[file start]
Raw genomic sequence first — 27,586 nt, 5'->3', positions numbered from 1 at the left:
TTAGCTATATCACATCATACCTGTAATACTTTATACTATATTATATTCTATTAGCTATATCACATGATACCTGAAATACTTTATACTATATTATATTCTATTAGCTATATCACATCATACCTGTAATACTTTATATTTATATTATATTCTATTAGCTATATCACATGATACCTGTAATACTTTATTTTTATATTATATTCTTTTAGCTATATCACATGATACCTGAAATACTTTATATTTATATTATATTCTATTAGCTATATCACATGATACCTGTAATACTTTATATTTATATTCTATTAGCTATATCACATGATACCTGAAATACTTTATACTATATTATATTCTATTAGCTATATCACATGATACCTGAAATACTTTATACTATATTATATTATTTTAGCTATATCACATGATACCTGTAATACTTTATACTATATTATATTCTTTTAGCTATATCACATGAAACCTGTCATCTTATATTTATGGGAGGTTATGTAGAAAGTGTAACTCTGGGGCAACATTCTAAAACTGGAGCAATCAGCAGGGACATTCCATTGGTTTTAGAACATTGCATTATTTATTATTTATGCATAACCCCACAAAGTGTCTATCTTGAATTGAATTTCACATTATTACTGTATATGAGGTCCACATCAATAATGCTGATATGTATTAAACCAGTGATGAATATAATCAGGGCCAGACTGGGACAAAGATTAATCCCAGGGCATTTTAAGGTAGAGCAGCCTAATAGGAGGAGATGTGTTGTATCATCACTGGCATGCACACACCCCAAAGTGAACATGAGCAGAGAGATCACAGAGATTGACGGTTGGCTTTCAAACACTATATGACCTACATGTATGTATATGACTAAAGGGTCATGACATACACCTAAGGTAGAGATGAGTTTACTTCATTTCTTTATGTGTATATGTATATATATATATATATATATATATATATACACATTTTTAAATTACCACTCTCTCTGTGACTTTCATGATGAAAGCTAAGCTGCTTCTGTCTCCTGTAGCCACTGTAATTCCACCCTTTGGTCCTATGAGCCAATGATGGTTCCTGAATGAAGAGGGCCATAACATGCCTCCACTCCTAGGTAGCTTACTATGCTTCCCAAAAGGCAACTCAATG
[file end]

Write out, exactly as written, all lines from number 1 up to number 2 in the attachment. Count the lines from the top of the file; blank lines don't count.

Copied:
Raw genomic sequence first — 27,586 nt, 5'->3', positions numbered from 1 at the left:
TTAGCTATATCACATCATACCTGTAATACTTTATACTATATTATATTCTATTAGCTATATCACATGATACCTGAAATACTTTATACTATATTATATTCTATTAGCTATATCACATCATACCTGTAATACTTTATATTTATATTATATTCTATTAGCTATATCACATGATACCTGTAATACTTTATTTTTATATTATATTCTTTTAGCTATATCACATGATACCTGAAATACTTTATATTTATATTATATTCTATTAGCTATATCACATGATACCTGTAATACTTTATATTTATATTCTATTAGCTATATCACATGATACCTGAAATACTTTATACTATATTATATTCTATTAGCTATATCACATGATACCTGAAATACTTTATACTATATTATATTATTTTAGCTATATCACATGATACCTGTAATACTTTATACTATATTATATTCTTTTAGCTATATCACATGAAACCTGTCATCTTATATTTATGGGAGGTTATGTAGAAAGTGTAACTCTGGGGCAACATTCTAAAACTGGAGCAATCAGCAGGGACATTCCATTGGTTTTAGAACATTGCATTATTTATTATTTATGCATAACCCCACAAAGTGTCTATCTTGAATTGAATTTCACATTATTACTGTATATGAGGTCCACATCAATAATGCTGATATGTATTAAACCAGTGATGAATATAATCAGGGCCAGACTGGGACAAAGATTAATCCCAGGGCATTTTAAGGTAGAGCAGCCTAATAGGAGGAGATGTGTTGTATCATCACTGGCATGCACACACCCCAAAGTGAACATGAGCAGAGAGATCACAGAGATTGACGGTTGGCTTTCAAACACTATATGACCTACATGTATGTATATGACTAAAGGGTCATGACATACACCTAAGGTAGAGATGAGTTTACTTCATTTCTTTATGTGTATATGTATATATATATATATATATATATATATATACACATTTTTAAATTACCACTCTCTCTGTGACTTTCATGATGAAAGCTAAGCTGCTTCTGTCTCCTGTAGCCACTGTAATTCCACCCTTTGGTCCTATGAGCCAATGATGGTTCCTGAATGAAGAGGGCCATAACATGCCTCCACTCCTAGGTAGCTTACTATGCTTCCCAAAAGGCAACTCAATG